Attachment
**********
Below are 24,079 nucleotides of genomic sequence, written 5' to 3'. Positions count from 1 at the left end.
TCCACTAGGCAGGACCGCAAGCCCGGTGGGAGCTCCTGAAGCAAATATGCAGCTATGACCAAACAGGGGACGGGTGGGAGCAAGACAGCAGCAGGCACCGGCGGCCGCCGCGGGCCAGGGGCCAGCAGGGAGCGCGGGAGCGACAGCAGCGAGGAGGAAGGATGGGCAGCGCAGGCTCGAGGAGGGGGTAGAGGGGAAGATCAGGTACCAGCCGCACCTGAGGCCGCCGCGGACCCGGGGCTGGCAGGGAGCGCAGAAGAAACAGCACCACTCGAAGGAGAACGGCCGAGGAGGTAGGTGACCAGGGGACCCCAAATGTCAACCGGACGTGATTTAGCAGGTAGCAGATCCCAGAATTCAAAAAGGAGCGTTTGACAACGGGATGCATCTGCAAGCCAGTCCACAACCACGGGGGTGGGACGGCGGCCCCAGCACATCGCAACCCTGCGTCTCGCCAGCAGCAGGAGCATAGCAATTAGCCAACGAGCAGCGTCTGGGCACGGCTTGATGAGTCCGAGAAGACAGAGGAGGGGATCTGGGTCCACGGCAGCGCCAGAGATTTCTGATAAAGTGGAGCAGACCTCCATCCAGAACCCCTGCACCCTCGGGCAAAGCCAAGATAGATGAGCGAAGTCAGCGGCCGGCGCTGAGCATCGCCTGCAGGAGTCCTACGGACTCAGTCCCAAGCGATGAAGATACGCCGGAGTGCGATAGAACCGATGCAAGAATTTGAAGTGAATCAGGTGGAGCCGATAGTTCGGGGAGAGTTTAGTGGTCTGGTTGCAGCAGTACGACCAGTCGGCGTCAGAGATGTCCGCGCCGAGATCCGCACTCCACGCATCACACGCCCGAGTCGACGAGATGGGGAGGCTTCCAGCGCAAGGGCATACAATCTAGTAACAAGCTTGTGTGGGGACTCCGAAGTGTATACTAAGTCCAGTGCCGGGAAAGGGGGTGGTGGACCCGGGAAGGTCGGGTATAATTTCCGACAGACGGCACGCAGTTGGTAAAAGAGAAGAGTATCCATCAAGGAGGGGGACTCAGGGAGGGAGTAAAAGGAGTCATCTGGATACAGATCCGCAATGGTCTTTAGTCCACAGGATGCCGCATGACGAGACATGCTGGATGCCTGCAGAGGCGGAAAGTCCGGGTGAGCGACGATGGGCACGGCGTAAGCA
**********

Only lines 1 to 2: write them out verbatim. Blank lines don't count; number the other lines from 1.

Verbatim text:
Below are 24,079 nucleotides of genomic sequence, written 5' to 3'. Positions count from 1 at the left end.
TCCACTAGGCAGGACCGCAAGCCCGGTGGGAGCTCCTGAAGCAAATATGCAGCTATGACCAAACAGGGGACGGGTGGGAGCAAGACAGCAGCAGGCACCGGCGGCCGCCGCGGGCCAGGGGCCAGCAGGGAGCGCGGGAGCGACAGCAGCGAGGAGGAAGGATGGGCAGCGCAGGCTCGAGGAGGGGGTAGAGGGGAAGATCAGGTACCAGCCGCACCTGAGGCCGCCGCGGACCCGGGGCTGGCAGGGAGCGCAGAAGAAACAGCACCACTCGAAGGAGAACGGCCGAGGAGGTAGGTGACCAGGGGACCCCAAATGTCAACCGGACGTGATTTAGCAGGTAGCAGATCCCAGAATTCAAAAAGGAGCGTTTGACAACGGGATGCATCTGCAAGCCAGTCCACAACCACGGGGGTGGGACGGCGGCCCCAGCACATCGCAACCCTGCGTCTCGCCAGCAGCAGGAGCATAGCAATTAGCCAACGAGCAGCGTCTGGGCACGGCTTGATGAGTCCGAGAAGACAGAGGAGGGGATCTGGGTCCACGGCAGCGCCAGAGATTTCTGATAAAGTGGAGCAGACCTCCATCCAGAACCCCTGCACCCTCGGGCAAAGCCAAGATAGATGAGCGAAGTCAGCGGCCGGCGCTGAGCATCGCCTGCAGGAGTCCTACGGACTCAGTCCCAAGCGATGAAGATACGCCGGAGTGCGATAGAACCGATGCAAGAATTTGAAGTGAATCAGGTGGAGCCGATAGTTCGGGGAGAGTTTAGTGGTCTGGTTGCAGCAGTACGACCAGTCGGCGTCAGAGATGTCCGCGCCGAGATCCGCACTCCACGCATCACACGCCCGAGTCGACGAGATGGGGAGGCTTCCAGCGCAAGGGCATACAATCTAGTAACAAGCTTGTGTGGGGACTCCGAAGTGTATACTAAGTCCAGTGCCGGGAAAGGGGGTGGTGGACCCGGGAAGGTCGGGTATAATTTCCGACAGACGGCACGCAGTTGGTAAAAGAGAAGAGTATCCATCAAGGAGGGGGACTCAGGGAGGGAGTAAAAGGAGTCATCTGGATACAGATCCGCAATGGTCTTTAGTCCACAGGATGCCGCATGACGAGACATGCTGGATGCCTGCAGAGGCGGAAAGTCCGGGTGAGCGACGATGGGCACGGCGTAAGCA